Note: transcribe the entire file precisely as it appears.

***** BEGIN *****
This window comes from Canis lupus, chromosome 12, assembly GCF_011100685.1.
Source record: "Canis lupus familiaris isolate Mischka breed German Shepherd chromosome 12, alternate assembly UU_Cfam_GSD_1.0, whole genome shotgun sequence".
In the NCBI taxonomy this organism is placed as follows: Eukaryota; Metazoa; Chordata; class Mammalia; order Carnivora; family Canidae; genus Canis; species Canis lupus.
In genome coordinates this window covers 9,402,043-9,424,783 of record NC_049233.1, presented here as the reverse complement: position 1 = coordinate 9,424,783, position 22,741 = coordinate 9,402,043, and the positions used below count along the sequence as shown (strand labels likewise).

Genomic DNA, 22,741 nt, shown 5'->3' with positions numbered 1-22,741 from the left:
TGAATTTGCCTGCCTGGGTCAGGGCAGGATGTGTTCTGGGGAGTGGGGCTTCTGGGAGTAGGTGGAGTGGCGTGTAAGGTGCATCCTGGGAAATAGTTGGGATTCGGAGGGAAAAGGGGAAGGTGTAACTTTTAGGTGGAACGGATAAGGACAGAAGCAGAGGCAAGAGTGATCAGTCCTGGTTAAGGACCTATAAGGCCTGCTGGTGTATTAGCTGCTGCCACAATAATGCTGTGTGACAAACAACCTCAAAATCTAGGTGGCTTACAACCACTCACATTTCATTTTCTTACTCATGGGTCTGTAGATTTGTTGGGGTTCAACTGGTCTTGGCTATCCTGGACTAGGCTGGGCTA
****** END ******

This window comes from Canis lupus, chromosome 12, assembly GCF_011100685.1.
Source record: "Canis lupus familiaris isolate Mischka breed German Shepherd chromosome 12, alternate assembly UU_Cfam_GSD_1.0, whole genome shotgun sequence".
In the NCBI taxonomy this organism is placed as follows: Eukaryota; Metazoa; Chordata; class Mammalia; order Carnivora; family Canidae; genus Canis; species Canis lupus.
In genome coordinates this window covers 9,402,043-9,424,783 of record NC_049233.1, presented here as the reverse complement: position 1 = coordinate 9,424,783, position 22,741 = coordinate 9,402,043, and the positions used below count along the sequence as shown (strand labels likewise).

Genomic DNA, 22,741 nt, shown 5'->3' with positions numbered 1-22,741 from the left:
TGAATTTGCCTGCCTGGGTCAGGGCAGGATGTGTTCTGGGGAGTGGGGCTTCTGGGAGTAGGTGGAGTGGCGTGTAAGGTGCATCCTGGGAAATAGTTGGGATTCGGAGGGAAAAGGGGAAGGTGTAACTTTTAGGTGGAACGGATAAGGACAGAAGCAGAGGCAAGAGTGATCAGTCCTGGTTAAGGACCTATAAGGCCTGCTGGTGTATTAGCTGCTGCCACAATAATGCTGTGTGACAAACAACCTCAAAATCTAGGTGGCTTACAACCACTCACATTTCATTTTCTTACTCATGGGTCTGTAGATTTGTTGGGGTTCAACTGGTCTTGGCTATCCTGGACTAGGCTGGGCTA